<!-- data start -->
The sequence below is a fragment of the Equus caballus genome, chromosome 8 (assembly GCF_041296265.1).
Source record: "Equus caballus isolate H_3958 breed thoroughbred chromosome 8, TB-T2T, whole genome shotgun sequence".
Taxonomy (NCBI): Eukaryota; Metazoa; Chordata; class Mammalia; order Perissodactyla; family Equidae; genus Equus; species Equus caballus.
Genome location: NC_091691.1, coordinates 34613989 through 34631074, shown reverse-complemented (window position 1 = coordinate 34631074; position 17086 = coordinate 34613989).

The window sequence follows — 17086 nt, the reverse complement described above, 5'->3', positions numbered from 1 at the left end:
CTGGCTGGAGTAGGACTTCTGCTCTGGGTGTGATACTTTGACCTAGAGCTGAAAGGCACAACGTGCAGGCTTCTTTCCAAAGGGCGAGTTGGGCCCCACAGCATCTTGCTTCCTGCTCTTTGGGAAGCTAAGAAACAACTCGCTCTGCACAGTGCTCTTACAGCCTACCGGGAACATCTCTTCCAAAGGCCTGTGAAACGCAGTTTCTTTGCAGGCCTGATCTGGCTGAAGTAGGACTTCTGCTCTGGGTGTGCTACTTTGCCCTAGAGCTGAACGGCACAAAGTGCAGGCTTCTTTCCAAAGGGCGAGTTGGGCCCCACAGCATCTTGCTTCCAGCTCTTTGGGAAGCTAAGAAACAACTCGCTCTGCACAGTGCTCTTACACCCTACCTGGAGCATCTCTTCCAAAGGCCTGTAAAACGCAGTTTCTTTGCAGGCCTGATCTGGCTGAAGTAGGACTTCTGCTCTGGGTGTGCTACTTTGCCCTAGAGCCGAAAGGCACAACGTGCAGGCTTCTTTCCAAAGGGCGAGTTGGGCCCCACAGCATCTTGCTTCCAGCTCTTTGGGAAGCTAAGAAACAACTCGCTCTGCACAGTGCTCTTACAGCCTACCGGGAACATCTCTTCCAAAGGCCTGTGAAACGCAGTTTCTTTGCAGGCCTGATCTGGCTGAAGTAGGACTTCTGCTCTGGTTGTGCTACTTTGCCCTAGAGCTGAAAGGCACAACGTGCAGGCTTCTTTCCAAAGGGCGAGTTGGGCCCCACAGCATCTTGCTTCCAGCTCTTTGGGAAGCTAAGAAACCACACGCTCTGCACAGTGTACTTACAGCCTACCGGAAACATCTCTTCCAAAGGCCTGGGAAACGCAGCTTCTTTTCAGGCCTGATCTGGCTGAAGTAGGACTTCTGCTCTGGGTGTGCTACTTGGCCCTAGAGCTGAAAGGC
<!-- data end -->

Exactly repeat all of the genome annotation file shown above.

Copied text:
The sequence below is a fragment of the Equus caballus genome, chromosome 8 (assembly GCF_041296265.1).
Source record: "Equus caballus isolate H_3958 breed thoroughbred chromosome 8, TB-T2T, whole genome shotgun sequence".
Taxonomy (NCBI): Eukaryota; Metazoa; Chordata; class Mammalia; order Perissodactyla; family Equidae; genus Equus; species Equus caballus.
Genome location: NC_091691.1, coordinates 34613989 through 34631074, shown reverse-complemented (window position 1 = coordinate 34631074; position 17086 = coordinate 34613989).

The window sequence follows — 17086 nt, the reverse complement described above, 5'->3', positions numbered from 1 at the left end:
CTGGCTGGAGTAGGACTTCTGCTCTGGGTGTGATACTTTGACCTAGAGCTGAAAGGCACAACGTGCAGGCTTCTTTCCAAAGGGCGAGTTGGGCCCCACAGCATCTTGCTTCCTGCTCTTTGGGAAGCTAAGAAACAACTCGCTCTGCACAGTGCTCTTACAGCCTACCGGGAACATCTCTTCCAAAGGCCTGTGAAACGCAGTTTCTTTGCAGGCCTGATCTGGCTGAAGTAGGACTTCTGCTCTGGGTGTGCTACTTTGCCCTAGAGCTGAACGGCACAAAGTGCAGGCTTCTTTCCAAAGGGCGAGTTGGGCCCCACAGCATCTTGCTTCCAGCTCTTTGGGAAGCTAAGAAACAACTCGCTCTGCACAGTGCTCTTACACCCTACCTGGAGCATCTCTTCCAAAGGCCTGTAAAACGCAGTTTCTTTGCAGGCCTGATCTGGCTGAAGTAGGACTTCTGCTCTGGGTGTGCTACTTTGCCCTAGAGCCGAAAGGCACAACGTGCAGGCTTCTTTCCAAAGGGCGAGTTGGGCCCCACAGCATCTTGCTTCCAGCTCTTTGGGAAGCTAAGAAACAACTCGCTCTGCACAGTGCTCTTACAGCCTACCGGGAACATCTCTTCCAAAGGCCTGTGAAACGCAGTTTCTTTGCAGGCCTGATCTGGCTGAAGTAGGACTTCTGCTCTGGTTGTGCTACTTTGCCCTAGAGCTGAAAGGCACAACGTGCAGGCTTCTTTCCAAAGGGCGAGTTGGGCCCCACAGCATCTTGCTTCCAGCTCTTTGGGAAGCTAAGAAACCACACGCTCTGCACAGTGTACTTACAGCCTACCGGAAACATCTCTTCCAAAGGCCTGGGAAACGCAGCTTCTTTTCAGGCCTGATCTGGCTGAAGTAGGACTTCTGCTCTGGGTGTGCTACTTGGCCCTAGAGCTGAAAGGC